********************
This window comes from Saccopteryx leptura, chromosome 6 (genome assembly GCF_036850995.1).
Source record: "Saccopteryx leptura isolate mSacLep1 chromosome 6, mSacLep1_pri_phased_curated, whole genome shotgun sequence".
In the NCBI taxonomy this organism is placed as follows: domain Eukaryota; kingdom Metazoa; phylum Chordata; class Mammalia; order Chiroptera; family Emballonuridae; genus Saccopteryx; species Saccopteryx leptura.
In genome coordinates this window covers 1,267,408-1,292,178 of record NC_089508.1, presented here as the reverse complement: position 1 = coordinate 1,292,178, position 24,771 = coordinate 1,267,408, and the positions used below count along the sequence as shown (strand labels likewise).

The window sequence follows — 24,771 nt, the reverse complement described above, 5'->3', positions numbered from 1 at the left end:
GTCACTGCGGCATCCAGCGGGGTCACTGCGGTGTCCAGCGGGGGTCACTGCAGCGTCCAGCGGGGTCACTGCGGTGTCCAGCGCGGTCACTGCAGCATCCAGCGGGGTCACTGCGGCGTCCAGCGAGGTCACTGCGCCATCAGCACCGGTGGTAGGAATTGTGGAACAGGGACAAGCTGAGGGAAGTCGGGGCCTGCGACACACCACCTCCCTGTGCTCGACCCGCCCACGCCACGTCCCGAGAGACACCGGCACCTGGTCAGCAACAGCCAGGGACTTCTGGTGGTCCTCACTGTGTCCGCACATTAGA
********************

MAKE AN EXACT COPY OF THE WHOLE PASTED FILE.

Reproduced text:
This window comes from Saccopteryx leptura, chromosome 6 (genome assembly GCF_036850995.1).
Source record: "Saccopteryx leptura isolate mSacLep1 chromosome 6, mSacLep1_pri_phased_curated, whole genome shotgun sequence".
In the NCBI taxonomy this organism is placed as follows: domain Eukaryota; kingdom Metazoa; phylum Chordata; class Mammalia; order Chiroptera; family Emballonuridae; genus Saccopteryx; species Saccopteryx leptura.
In genome coordinates this window covers 1,267,408-1,292,178 of record NC_089508.1, presented here as the reverse complement: position 1 = coordinate 1,292,178, position 24,771 = coordinate 1,267,408, and the positions used below count along the sequence as shown (strand labels likewise).

The window sequence follows — 24,771 nt, the reverse complement described above, 5'->3', positions numbered from 1 at the left end:
GTCACTGCGGCATCCAGCGGGGTCACTGCGGTGTCCAGCGGGGGTCACTGCAGCGTCCAGCGGGGTCACTGCGGTGTCCAGCGCGGTCACTGCAGCATCCAGCGGGGTCACTGCGGCGTCCAGCGAGGTCACTGCGCCATCAGCACCGGTGGTAGGAATTGTGGAACAGGGACAAGCTGAGGGAAGTCGGGGCCTGCGACACACCACCTCCCTGTGCTCGACCCGCCCACGCCACGTCCCGAGAGACACCGGCACCTGGTCAGCAACAGCCAGGGACTTCTGGTGGTCCTCACTGTGTCCGCACATTAGA